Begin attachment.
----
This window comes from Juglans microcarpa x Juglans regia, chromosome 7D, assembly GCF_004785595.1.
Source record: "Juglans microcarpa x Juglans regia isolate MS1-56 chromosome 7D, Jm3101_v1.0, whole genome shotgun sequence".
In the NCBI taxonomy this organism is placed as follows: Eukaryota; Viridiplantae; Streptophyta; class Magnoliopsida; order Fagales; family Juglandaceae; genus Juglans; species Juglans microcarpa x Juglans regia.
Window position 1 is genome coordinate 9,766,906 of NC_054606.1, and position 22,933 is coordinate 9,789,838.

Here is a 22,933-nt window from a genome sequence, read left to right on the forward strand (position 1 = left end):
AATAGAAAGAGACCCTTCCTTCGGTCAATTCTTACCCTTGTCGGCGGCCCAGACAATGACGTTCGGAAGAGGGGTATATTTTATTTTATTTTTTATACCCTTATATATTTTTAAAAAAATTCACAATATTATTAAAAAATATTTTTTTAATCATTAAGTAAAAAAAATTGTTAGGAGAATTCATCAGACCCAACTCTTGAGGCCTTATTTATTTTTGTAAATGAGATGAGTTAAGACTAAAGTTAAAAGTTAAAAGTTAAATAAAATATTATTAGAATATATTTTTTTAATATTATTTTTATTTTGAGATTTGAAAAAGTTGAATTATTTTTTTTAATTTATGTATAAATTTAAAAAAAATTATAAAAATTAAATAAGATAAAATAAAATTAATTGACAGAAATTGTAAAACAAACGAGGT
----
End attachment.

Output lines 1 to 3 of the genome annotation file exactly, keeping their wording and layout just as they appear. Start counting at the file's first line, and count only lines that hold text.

This window comes from Juglans microcarpa x Juglans regia, chromosome 7D, assembly GCF_004785595.1.
Source record: "Juglans microcarpa x Juglans regia isolate MS1-56 chromosome 7D, Jm3101_v1.0, whole genome shotgun sequence".
In the NCBI taxonomy this organism is placed as follows: Eukaryota; Viridiplantae; Streptophyta; class Magnoliopsida; order Fagales; family Juglandaceae; genus Juglans; species Juglans microcarpa x Juglans regia.